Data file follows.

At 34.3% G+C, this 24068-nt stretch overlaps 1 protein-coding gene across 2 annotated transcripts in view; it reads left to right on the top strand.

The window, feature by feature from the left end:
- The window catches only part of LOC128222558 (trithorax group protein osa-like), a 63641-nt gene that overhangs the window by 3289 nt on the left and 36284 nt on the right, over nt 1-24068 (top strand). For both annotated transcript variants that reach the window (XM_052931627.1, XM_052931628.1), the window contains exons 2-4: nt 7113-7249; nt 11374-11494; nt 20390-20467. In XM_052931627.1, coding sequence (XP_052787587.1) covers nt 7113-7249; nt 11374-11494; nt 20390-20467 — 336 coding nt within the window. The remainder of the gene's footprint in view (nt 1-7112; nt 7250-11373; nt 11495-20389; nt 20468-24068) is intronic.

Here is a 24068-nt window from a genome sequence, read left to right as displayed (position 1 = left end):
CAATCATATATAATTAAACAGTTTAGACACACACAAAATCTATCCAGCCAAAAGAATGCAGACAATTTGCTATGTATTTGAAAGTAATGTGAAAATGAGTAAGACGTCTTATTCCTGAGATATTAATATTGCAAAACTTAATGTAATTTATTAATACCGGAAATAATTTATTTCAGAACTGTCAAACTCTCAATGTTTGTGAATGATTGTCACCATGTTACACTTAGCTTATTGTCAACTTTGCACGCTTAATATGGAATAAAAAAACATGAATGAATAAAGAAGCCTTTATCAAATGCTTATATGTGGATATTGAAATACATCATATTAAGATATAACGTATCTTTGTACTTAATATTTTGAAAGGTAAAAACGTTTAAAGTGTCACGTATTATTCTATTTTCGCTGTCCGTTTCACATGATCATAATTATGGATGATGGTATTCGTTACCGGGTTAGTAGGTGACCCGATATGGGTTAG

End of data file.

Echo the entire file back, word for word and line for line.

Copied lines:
At 34.3% G+C, this 24068-nt stretch overlaps 1 protein-coding gene across 2 annotated transcripts in view; it reads left to right on the top strand.

The window, feature by feature from the left end:
- The window catches only part of LOC128222558 (trithorax group protein osa-like), a 63641-nt gene that overhangs the window by 3289 nt on the left and 36284 nt on the right, over nt 1-24068 (top strand). For both annotated transcript variants that reach the window (XM_052931627.1, XM_052931628.1), the window contains exons 2-4: nt 7113-7249; nt 11374-11494; nt 20390-20467. In XM_052931627.1, coding sequence (XP_052787587.1) covers nt 7113-7249; nt 11374-11494; nt 20390-20467 — 336 coding nt within the window. The remainder of the gene's footprint in view (nt 1-7112; nt 7250-11373; nt 11495-20389; nt 20468-24068) is intronic.

Here is a 24068-nt window from a genome sequence, read left to right as displayed (position 1 = left end):
CAATCATATATAATTAAACAGTTTAGACACACACAAAATCTATCCAGCCAAAAGAATGCAGACAATTTGCTATGTATTTGAAAGTAATGTGAAAATGAGTAAGACGTCTTATTCCTGAGATATTAATATTGCAAAACTTAATGTAATTTATTAATACCGGAAATAATTTATTTCAGAACTGTCAAACTCTCAATGTTTGTGAATGATTGTCACCATGTTACACTTAGCTTATTGTCAACTTTGCACGCTTAATATGGAATAAAAAAACATGAATGAATAAAGAAGCCTTTATCAAATGCTTATATGTGGATATTGAAATACATCATATTAAGATATAACGTATCTTTGTACTTAATATTTTGAAAGGTAAAAACGTTTAAAGTGTCACGTATTATTCTATTTTCGCTGTCCGTTTCACATGATCATAATTATGGATGATGGTATTCGTTACCGGGTTAGTAGGTGACCCGATATGGGTTAG